One big political question is whether the summons will rally supporters around Johnson and boost his prospects of becoming PM or reinforce his image as a political liability.
But at Point of Order, we reckon a much bigger question is raises: why not lock up all politicians for lying?
Most readers, we are sure, could nominate at least one candidate for incarceration for a raft of credibility crimes – dissembling, falsifying, deceiving, misrepresenting, equivocating …
Yes, we know there are fiscal implications. Much more money would have to be appropriated for the criminal justice system to have the culprits tried and jailed.
In the US, Trump would certainly be liable for a long stretch.
Lee McIntyre, the author of an article on The Conversation headed Lies, damn lies and post-truth, says Trump’s 6,420 lies are a lot but asks: isn’t this a difference in degree and not a difference in kind with other politicians?
From my perspective as a philosopher who studies truth and belief, it doesn’t seem so. And even if most politicians lie, that doesn’t make all lying equal.
Yet the difference in Trump’s prevarication seems to be found not in the quantity or enormity of his lies, but in the way that Trump uses his lies in service to a proto-authoritarian political ideology.
Another article on The Conversation, this one written by political science professor Mack Clayton Shelley 11, is headed 3 reasons why people fall for politicians’ lies about statistics.
Shelley examines why people make poor decisions about politics and why they are so often distracted by lies, irrelevant alternatives and specious arguments.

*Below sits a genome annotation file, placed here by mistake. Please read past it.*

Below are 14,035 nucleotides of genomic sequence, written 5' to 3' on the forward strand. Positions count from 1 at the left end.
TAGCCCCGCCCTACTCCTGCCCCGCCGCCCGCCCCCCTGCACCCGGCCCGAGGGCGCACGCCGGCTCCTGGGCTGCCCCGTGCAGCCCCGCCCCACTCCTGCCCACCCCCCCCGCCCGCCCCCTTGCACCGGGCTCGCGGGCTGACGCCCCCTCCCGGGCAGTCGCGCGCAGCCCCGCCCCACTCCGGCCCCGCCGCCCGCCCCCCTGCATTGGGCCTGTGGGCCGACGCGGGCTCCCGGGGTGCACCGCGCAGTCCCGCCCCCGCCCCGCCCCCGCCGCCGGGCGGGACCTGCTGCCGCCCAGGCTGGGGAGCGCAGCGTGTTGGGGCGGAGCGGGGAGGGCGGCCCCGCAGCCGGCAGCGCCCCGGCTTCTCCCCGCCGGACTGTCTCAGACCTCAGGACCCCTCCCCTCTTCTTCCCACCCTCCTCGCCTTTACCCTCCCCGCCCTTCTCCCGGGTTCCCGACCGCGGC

Politicians use and abuse statistics and fabricate when it suits their purposes. Contemporary examples of either deliberate or inadvertent misuse of data are easy to find on all sides of the political divide, from the Trump administration’s claim that U.S. border officials detained “nearly 4,000 known or suspected terrorists” last year at the Mexican border to US Rep. Alexandria Ocasio-Cortez’s December tweet asserting that “66 percent of Medicare for All could have been funded already” with the money spent on the Pentagon’s accounting errors.
Shelley believes politicians can get away with lies so easily because the public is not trained to critically consume statistical information or to defend against other (dis)information that is deliberately designed to mislead.
Science writer Andrea Morris in Forbes, has written an article headed A Lie Detection Expert Talks About How To Figure Out When Politicians Lie. She says: